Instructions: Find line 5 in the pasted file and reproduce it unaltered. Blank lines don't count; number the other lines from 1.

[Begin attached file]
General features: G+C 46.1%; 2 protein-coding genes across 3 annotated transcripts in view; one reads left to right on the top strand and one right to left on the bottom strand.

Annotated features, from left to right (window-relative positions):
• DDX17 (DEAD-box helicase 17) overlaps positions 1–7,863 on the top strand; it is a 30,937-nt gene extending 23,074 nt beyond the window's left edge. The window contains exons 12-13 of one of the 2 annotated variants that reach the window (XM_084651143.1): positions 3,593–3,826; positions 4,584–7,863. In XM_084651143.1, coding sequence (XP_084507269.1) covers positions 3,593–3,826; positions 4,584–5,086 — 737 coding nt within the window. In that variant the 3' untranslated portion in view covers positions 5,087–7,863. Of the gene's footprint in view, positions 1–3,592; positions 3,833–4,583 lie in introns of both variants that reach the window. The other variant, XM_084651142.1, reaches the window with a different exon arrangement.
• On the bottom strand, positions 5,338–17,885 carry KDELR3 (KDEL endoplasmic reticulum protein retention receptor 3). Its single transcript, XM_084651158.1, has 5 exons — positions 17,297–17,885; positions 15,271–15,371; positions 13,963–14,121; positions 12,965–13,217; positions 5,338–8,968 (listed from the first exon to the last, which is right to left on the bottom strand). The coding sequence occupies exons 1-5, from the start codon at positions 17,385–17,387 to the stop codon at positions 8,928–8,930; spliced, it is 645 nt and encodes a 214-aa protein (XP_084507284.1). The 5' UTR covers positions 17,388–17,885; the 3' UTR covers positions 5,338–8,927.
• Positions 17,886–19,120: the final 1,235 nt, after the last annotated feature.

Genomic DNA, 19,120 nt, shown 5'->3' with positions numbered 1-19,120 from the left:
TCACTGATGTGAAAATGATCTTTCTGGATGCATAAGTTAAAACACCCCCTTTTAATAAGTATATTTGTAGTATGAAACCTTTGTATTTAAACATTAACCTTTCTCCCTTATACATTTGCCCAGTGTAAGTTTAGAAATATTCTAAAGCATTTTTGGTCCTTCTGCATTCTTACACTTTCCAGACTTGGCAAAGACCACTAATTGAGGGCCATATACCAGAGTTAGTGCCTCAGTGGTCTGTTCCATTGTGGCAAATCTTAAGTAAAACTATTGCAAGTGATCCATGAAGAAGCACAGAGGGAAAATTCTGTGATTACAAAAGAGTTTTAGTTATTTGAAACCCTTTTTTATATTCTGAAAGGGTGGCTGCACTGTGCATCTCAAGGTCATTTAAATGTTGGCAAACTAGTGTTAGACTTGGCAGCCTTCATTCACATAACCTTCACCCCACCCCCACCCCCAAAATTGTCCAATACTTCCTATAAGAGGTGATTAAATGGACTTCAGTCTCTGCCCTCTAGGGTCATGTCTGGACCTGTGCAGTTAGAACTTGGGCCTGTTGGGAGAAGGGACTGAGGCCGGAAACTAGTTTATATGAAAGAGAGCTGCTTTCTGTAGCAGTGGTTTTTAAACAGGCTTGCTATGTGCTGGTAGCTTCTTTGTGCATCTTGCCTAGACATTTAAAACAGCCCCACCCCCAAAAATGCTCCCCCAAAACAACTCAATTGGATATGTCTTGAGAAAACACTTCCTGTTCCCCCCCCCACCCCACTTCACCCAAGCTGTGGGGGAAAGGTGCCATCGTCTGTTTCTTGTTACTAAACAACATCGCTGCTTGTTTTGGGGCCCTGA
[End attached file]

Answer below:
• Positions 17,886–19,120: the final 1,235 nt, after the last annotated feature.